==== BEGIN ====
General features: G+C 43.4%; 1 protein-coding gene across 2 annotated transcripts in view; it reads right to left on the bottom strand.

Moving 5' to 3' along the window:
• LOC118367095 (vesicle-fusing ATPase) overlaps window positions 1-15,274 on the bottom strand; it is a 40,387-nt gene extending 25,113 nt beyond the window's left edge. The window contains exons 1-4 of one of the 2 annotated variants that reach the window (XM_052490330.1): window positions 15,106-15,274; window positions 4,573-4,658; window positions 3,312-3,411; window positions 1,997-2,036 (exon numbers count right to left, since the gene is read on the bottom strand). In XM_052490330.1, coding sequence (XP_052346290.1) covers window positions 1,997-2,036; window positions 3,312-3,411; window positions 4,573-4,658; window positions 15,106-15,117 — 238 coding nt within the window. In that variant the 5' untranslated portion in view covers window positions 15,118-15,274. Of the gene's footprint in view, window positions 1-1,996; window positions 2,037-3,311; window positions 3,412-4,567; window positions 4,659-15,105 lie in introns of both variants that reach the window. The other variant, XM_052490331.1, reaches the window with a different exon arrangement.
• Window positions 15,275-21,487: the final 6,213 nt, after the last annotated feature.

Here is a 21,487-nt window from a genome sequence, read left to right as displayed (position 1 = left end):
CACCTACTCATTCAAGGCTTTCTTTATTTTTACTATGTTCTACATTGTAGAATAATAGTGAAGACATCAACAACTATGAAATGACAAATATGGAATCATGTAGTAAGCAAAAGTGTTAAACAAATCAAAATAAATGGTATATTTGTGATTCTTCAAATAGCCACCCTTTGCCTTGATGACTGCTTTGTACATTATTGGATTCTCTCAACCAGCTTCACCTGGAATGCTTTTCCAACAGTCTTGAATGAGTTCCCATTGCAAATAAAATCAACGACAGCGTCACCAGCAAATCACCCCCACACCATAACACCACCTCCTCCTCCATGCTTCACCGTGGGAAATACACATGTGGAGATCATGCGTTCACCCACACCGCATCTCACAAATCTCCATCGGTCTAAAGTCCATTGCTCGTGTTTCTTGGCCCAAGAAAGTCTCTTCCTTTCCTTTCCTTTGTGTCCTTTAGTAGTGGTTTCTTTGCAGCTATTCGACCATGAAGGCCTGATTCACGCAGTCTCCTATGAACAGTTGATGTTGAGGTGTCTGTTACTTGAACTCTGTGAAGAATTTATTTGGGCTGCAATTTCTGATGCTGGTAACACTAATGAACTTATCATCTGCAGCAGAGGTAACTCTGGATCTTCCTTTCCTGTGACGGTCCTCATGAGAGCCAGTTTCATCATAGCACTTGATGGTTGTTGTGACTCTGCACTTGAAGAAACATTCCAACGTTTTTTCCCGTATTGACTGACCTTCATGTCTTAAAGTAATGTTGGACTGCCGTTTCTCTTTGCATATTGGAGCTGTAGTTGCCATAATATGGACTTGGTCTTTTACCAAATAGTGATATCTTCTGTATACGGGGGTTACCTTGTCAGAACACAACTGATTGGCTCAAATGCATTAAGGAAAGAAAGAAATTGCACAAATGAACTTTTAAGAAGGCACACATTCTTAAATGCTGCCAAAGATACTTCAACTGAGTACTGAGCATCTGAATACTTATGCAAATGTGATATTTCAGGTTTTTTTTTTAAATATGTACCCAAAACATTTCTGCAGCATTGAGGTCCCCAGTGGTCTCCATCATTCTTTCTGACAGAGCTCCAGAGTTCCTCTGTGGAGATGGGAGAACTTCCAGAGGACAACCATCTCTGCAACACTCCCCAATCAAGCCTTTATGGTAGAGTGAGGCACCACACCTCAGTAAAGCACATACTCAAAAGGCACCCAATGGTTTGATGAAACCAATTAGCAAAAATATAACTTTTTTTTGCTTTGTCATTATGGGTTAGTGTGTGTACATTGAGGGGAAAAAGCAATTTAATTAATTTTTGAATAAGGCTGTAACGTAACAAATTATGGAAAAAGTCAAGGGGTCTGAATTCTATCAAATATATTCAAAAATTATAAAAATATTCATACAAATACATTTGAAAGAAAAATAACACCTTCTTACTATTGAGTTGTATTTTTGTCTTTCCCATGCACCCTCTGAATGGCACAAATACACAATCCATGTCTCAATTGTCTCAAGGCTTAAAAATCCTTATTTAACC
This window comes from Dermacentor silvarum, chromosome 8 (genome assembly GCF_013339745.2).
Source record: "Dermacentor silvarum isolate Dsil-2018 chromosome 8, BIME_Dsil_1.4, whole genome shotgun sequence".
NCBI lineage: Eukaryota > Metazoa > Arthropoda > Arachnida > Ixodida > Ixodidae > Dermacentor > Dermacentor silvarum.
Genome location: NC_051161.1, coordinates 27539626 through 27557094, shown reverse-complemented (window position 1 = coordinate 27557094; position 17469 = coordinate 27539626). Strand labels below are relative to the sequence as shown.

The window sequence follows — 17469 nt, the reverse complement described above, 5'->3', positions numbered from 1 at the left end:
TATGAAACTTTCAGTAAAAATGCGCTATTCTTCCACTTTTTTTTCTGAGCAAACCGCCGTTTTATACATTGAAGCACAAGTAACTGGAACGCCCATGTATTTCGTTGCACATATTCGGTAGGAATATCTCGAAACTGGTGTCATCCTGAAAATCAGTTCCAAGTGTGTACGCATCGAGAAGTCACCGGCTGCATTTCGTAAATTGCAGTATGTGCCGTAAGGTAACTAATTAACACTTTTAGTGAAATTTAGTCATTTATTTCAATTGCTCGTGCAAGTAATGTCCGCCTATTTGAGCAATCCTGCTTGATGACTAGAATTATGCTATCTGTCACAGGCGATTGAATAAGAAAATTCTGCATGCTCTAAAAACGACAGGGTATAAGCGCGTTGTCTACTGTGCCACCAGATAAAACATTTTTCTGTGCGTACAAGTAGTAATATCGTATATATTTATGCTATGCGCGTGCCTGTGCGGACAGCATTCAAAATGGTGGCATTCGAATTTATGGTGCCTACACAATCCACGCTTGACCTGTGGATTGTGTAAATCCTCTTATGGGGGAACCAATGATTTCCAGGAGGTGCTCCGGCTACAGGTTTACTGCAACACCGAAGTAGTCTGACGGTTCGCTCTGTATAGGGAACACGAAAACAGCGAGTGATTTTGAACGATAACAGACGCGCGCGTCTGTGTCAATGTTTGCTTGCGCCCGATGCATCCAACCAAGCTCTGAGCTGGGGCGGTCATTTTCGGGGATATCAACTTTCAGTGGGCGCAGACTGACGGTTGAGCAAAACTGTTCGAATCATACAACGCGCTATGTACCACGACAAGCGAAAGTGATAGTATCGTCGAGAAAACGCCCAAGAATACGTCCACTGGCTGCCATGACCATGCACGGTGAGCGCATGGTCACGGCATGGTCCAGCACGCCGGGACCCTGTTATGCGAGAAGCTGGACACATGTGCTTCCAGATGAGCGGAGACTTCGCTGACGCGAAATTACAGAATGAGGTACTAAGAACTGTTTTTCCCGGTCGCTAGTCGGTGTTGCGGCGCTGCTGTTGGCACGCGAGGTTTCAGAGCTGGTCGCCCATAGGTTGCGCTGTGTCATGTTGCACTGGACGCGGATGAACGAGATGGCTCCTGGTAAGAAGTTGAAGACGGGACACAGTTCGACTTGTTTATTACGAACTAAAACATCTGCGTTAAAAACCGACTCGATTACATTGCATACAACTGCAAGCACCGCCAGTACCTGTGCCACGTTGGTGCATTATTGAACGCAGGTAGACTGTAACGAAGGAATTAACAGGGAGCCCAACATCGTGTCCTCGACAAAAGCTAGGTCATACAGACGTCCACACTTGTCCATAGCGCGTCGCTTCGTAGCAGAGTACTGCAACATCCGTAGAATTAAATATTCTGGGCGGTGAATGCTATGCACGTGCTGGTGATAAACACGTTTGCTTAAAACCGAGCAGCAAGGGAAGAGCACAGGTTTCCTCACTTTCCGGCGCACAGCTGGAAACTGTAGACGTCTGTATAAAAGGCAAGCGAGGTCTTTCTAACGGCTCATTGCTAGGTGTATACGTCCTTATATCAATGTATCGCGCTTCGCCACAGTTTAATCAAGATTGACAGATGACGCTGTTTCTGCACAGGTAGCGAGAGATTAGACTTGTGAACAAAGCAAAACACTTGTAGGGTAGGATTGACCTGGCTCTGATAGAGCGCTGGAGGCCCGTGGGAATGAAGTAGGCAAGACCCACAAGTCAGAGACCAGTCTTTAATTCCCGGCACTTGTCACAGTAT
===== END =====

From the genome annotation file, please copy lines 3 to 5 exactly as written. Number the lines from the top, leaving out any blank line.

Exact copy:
• LOC118367095 (vesicle-fusing ATPase) overlaps window positions 1-15,274 on the bottom strand; it is a 40,387-nt gene extending 25,113 nt beyond the window's left edge. The window contains exons 1-4 of one of the 2 annotated variants that reach the window (XM_052490330.1): window positions 15,106-15,274; window positions 4,573-4,658; window positions 3,312-3,411; window positions 1,997-2,036 (exon numbers count right to left, since the gene is read on the bottom strand). In XM_052490330.1, coding sequence (XP_052346290.1) covers window positions 1,997-2,036; window positions 3,312-3,411; window positions 4,573-4,658; window positions 15,106-15,117 — 238 coding nt within the window. In that variant the 5' untranslated portion in view covers window positions 15,118-15,274. Of the gene's footprint in view, window positions 1-1,996; window positions 2,037-3,311; window positions 3,412-4,567; window positions 4,659-15,105 lie in introns of both variants that reach the window. The other variant, XM_052490331.1, reaches the window with a different exon arrangement.
• Window positions 15,275-21,487: the final 6,213 nt, after the last annotated feature.

Here is a 21,487-nt window from a genome sequence, read left to right as displayed (position 1 = left end):